Warning: Contains graphic and sexual content.
The man accused of murdering Grace Millane told a Tinder date just hours after the backpacker died “there are a lot of bodies going missing in the Waitākeres”, a court has heard.
He also provided a false alibi to police and when confronted with CCTV images discrediting his story he asked a cop “have I been arrested for something I didn’t do?” The High Court jury spent yesterday watching the accused’s interview with police – which featured several lies about his whereabouts the night Millane died.
They also watched CCTV footage and listened to evidence about what the 27-year-old accused did in the hours and days after the British tourist died from “pressure to her neck”. Crown prosecutors allege that on the night of December 1 last year – the eve of Millane’s 22nd birthday – the accused strangled her to death in his CityLife hotel apartment.
He then buried Millane’s body in Auckland’s Waitākere Ranges.
The somewhat notorious hills in the city’s west were mentioned by the accused during a Tinder date at a Ponsonby bar during the afternoon of December 2 – just hours after Millane died. The accused’s date recalled her rendezvous with the alleged murderer for the Auckland court yesterday.
She said the accused mentioned all his mates were police officers and that he was “trying to find a really large duffel bag”. He then began regaling a story about a man who accidentally killed a woman during rough sex and was later convicted of manslaughter, the woman said.
“It’s crazy how guys can make one wrong move and go to jail for the rest of their life,” the accused allegedly told her.
The accused, the court has heard, claims Millane died as a result of sexual misadventure between the pair. His Tinder date said the accused appeared “very intense” when telling the story but also “seemed to have empathy with this man”.
He then mentioned police were “having a really tough time out in the Waitākeres”, she said. “There are a lot of bodies going missing in the Waitākeres,” the accused supposedly said.
The alleged killer also told her police dogs could only smell bodies if they were buried four feet or less underground, she told the court. “I thought it was an unusual thing to say on a date but people say strange things on dates,” the woman said.
CCTV footage of the accused’s movements before the date were also played to the court. At 8am on December 2, he is seen leaving his apartment and walking to The Warehouse on Elliot St in central Auckland.
He buys a large suitcase there and later visits a nearby supermarket where he buys several items, including Janola power cleaner, gloves, and a packet of gum. Later that morning he rents a small red car for 24 hours. After his Ponsonby date, CCTV shows him preparing to dispose of Millane’s body.
At about 9.27pm he is seen pushing a luggage trolley with two large suitcases and a black sports bag from his room to the rental car. Millane’s parents seated in the back of the courtroom, David and Gillian Millane, were audibly upset as they saw the suitcase containing their daughter’s body being moved.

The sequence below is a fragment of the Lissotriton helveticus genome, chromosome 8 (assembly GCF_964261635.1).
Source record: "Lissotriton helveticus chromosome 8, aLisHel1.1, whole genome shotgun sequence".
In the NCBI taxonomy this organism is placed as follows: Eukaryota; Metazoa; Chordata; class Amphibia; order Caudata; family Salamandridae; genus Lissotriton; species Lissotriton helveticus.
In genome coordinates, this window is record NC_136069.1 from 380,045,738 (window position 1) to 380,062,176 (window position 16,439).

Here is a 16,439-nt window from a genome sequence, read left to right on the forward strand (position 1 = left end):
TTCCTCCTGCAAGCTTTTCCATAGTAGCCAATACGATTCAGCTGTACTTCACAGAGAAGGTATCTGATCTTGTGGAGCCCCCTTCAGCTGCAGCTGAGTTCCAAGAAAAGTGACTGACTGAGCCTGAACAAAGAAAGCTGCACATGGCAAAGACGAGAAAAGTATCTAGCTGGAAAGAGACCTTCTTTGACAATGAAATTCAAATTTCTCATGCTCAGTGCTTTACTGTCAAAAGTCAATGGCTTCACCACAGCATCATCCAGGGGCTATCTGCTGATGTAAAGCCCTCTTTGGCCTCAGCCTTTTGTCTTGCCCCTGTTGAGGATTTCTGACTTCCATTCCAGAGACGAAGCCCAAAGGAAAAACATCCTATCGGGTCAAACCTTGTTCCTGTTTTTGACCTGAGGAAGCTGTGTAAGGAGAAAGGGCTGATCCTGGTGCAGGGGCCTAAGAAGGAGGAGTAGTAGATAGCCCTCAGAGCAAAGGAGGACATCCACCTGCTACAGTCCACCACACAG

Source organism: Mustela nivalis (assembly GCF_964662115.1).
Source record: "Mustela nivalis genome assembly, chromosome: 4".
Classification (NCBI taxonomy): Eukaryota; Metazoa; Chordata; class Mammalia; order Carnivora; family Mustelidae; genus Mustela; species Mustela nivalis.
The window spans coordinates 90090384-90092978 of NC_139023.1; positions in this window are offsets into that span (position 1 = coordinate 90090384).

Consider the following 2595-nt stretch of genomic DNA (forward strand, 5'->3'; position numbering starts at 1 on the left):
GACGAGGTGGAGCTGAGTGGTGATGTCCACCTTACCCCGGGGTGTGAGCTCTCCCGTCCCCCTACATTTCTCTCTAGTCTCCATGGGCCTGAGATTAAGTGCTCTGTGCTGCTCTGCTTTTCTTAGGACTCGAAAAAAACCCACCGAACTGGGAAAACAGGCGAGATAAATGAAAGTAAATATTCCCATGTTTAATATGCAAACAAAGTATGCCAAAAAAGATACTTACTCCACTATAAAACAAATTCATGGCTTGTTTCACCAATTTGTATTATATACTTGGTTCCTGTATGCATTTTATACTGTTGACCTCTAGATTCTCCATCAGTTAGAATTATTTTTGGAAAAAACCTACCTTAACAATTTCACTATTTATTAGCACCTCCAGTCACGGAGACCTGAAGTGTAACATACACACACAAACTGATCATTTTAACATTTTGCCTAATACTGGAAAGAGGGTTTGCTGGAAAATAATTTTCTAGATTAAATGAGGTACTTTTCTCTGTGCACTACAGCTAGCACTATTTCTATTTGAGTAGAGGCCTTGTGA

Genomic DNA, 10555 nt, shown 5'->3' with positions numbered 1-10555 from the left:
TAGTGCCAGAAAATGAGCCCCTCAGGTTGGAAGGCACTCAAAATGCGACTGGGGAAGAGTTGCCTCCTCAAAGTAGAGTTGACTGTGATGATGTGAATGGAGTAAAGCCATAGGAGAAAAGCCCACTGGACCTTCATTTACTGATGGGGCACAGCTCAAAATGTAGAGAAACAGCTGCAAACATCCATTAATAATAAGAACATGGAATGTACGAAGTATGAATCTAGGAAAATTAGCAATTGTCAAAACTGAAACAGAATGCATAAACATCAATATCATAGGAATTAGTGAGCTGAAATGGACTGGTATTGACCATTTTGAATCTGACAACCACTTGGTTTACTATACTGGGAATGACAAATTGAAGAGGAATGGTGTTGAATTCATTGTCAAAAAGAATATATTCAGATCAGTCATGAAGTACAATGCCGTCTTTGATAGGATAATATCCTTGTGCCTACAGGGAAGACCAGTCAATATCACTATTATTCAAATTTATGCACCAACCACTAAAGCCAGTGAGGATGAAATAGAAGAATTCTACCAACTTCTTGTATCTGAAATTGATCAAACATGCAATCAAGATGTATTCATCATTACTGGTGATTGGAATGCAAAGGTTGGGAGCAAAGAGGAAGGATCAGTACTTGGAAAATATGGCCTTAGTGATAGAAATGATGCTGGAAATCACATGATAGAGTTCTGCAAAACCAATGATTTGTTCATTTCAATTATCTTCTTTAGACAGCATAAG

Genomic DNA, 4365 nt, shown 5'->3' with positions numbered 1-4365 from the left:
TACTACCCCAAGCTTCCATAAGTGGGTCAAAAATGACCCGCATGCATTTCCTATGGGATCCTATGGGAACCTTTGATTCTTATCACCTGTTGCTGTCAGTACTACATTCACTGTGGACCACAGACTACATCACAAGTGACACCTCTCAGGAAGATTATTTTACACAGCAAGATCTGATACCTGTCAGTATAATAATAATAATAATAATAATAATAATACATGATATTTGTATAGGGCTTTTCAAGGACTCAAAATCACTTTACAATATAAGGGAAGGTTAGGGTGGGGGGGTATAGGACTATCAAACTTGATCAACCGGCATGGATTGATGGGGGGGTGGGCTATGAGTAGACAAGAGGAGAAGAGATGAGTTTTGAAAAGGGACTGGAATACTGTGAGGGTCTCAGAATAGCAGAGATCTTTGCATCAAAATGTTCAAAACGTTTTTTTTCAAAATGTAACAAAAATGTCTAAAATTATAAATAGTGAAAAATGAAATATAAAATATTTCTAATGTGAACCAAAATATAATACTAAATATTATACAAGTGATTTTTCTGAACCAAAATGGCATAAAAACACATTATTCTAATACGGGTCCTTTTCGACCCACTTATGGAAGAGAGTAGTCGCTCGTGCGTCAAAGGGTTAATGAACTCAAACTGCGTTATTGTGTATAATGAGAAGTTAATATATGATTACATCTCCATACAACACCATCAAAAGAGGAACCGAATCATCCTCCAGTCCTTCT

After leaving the car in a carpark overnight, the accused begins his journey to Scenic Drive in the Waitākere Ranges at 6.14am on December 3. However, he stops at an ITM hardware store on the way and buys a red shovel. By 9.30am the accused returns to CityLife – CCTV shows he is barefoot.
Later on December 3, the accused visits and returns to a dry-cleaner’s and drives to another Warehouse at the St Lukes shopping centre where he buys a second large suitcase. While in St Lukes, he makes the short drive to Washworld, a self-service vehicle wash station where he spends about 15 minutes cleaning the rental car.
CCTV shows him also calmly leaving the red shovel leaning against a wall before driving away. By December 5 the accused is considered a person of interest and is contacted by police.
Later that day, however, he can be seen on CCTV walking into Albert Park in central Auckland carrying a sports bag. He removes some items from his bag and dumps them in a trash bin. The next day – December 6 – police sit him down and conduct a formal video interview.
This interview, by Detective Ewen Settle, has also been played to the jury. He asked the accused for a voluntary DNA sample. “Yep, 100 per cent, I haven’t done anything wrong,” the accused replied.
Settle said: “It’s possible that someone has killed her … We don’t know if she’s been murdered or not, we don’t know yet, she could be found, but she could be dead. “And it could be that you’ve done it.” Settle then briefly left the room.
The accused, however, quickly knocked on the closed door and asked: “I just wanted to ask a question, have I been arrested for something I didn’t do?” After returning, the detective said: “We’ve reached a point where we need to advise you of your rights.”
After doing so, Settle then slid a CCTV image across the table.
“Is that you?” he said, pointing at the accused in the image. “Yes,” the alleged killer said.
“That picture is in your hotel … That’s on Sunday morning [December 2] at eight o’clock,” Settle said. “I’m sure that was 10 o’clock, I’m still sure of it,” the accused replied. A long pause followed before the accused interrupted the silence and stares. “Is there something you want to ask?”
Settle replied: “That’s you walking in with a suitcase at 8.14 am.” The pair continued their exchange before the accused said: “If you’re assuming that I’ve used that suitcase for something, then I’ve still got it and you can have it.”
The detective’s questions soon became more pointed. “Where were you that night?” The trial continues today.
Featured Image: Grace Millane murder trial: Photo / Q radio / Via Google image